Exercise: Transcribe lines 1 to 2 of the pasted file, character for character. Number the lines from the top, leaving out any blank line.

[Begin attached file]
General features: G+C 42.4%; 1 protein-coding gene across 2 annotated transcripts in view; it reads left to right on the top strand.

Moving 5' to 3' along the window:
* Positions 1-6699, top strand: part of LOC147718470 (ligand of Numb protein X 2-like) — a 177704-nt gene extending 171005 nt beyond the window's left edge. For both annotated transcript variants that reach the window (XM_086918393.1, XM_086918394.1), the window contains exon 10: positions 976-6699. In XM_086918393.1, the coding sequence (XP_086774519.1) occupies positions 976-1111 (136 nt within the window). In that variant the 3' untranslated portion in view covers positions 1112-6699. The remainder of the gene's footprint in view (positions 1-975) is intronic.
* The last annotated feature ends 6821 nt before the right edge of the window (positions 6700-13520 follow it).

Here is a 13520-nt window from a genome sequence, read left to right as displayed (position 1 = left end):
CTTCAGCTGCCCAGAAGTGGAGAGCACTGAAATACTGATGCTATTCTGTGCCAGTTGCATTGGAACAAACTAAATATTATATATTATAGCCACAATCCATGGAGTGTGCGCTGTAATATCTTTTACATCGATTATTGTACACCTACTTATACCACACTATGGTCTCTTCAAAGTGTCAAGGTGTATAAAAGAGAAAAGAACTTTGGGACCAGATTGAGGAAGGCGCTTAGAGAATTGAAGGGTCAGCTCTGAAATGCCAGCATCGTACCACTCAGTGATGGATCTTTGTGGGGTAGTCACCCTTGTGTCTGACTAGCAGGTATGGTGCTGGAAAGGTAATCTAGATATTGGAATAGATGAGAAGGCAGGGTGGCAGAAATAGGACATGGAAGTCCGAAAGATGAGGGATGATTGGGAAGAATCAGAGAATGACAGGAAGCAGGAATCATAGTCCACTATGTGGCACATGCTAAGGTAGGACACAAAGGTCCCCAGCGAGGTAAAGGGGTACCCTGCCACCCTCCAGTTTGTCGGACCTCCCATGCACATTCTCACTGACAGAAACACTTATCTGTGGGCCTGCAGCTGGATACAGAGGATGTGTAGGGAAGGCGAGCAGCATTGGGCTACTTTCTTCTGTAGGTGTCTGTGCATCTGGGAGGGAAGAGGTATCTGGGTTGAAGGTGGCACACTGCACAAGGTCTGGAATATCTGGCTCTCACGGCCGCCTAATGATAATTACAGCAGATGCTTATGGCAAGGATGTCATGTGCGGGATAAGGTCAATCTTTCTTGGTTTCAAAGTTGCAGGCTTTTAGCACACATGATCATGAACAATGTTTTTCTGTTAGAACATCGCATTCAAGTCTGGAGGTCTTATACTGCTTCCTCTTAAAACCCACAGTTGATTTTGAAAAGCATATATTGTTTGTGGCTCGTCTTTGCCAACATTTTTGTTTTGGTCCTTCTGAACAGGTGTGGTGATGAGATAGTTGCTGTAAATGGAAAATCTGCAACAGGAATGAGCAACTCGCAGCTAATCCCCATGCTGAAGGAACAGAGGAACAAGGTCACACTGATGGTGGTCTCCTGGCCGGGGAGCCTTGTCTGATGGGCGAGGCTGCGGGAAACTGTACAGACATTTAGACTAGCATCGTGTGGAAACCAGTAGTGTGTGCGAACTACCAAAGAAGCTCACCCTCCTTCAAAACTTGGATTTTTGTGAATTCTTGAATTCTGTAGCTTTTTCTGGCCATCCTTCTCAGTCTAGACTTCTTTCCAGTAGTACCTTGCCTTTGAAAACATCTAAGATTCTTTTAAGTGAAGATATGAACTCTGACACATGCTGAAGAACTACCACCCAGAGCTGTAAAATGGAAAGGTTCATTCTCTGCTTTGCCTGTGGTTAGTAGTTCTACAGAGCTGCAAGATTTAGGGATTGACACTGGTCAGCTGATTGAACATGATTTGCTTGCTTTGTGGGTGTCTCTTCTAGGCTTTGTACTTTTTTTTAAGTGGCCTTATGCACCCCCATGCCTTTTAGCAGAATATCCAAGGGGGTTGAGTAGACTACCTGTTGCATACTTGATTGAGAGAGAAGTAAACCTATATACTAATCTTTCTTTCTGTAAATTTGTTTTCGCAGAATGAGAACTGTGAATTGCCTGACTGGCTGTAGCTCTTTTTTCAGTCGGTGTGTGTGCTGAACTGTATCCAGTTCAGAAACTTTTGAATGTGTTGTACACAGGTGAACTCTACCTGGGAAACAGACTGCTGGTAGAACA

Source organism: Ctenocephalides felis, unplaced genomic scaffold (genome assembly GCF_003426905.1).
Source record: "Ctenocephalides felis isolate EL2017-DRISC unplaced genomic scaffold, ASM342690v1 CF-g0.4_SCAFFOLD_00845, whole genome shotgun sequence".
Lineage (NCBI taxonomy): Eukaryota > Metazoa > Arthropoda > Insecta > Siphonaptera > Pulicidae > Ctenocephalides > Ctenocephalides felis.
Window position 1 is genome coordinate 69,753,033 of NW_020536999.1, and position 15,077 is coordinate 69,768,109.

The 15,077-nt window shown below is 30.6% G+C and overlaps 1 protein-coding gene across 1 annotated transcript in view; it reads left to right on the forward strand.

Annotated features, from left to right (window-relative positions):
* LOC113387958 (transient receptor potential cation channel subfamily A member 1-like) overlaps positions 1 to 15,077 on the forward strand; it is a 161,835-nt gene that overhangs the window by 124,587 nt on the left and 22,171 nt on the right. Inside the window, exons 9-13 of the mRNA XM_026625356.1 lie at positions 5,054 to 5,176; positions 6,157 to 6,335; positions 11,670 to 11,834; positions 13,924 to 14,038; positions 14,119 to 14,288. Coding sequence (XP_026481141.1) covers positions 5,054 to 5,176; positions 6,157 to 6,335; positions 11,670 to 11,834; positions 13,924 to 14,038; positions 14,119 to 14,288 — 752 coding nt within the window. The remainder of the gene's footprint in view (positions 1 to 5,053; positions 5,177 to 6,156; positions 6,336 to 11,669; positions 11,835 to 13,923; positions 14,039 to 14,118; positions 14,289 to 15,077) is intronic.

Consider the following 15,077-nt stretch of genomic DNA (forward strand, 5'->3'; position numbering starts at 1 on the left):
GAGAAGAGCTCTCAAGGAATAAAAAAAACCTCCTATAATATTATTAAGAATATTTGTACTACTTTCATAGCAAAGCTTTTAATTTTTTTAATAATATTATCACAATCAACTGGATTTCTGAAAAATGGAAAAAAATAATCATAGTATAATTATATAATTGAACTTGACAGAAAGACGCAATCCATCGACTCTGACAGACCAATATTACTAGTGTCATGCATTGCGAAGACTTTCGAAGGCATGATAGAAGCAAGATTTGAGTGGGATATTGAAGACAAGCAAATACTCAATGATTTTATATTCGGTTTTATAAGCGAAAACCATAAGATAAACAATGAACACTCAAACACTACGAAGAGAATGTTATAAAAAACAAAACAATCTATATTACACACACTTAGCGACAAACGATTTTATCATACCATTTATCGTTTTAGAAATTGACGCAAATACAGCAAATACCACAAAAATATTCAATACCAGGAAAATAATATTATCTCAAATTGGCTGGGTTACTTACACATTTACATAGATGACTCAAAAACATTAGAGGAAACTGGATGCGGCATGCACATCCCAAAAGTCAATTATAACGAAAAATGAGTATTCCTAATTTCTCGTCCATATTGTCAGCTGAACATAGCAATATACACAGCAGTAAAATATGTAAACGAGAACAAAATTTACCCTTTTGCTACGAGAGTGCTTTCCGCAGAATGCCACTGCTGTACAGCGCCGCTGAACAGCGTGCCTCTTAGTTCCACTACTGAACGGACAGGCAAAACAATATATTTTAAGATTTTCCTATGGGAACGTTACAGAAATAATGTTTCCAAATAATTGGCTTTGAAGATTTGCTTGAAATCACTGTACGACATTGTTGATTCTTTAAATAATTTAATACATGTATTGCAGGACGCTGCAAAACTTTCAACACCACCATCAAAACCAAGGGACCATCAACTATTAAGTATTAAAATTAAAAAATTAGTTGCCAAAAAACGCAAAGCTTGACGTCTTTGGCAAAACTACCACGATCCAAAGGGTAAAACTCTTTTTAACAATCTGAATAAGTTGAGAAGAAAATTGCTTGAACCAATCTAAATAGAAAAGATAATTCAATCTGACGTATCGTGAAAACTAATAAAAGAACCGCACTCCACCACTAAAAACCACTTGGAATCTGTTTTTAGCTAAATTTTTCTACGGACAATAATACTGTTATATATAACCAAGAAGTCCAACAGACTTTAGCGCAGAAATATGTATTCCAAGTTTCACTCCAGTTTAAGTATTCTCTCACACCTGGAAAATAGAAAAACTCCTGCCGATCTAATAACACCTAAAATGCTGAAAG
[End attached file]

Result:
General features: G+C 42.4%; 1 protein-coding gene across 2 annotated transcripts in view; it reads left to right on the top strand.

Moving 5' to 3' along the window: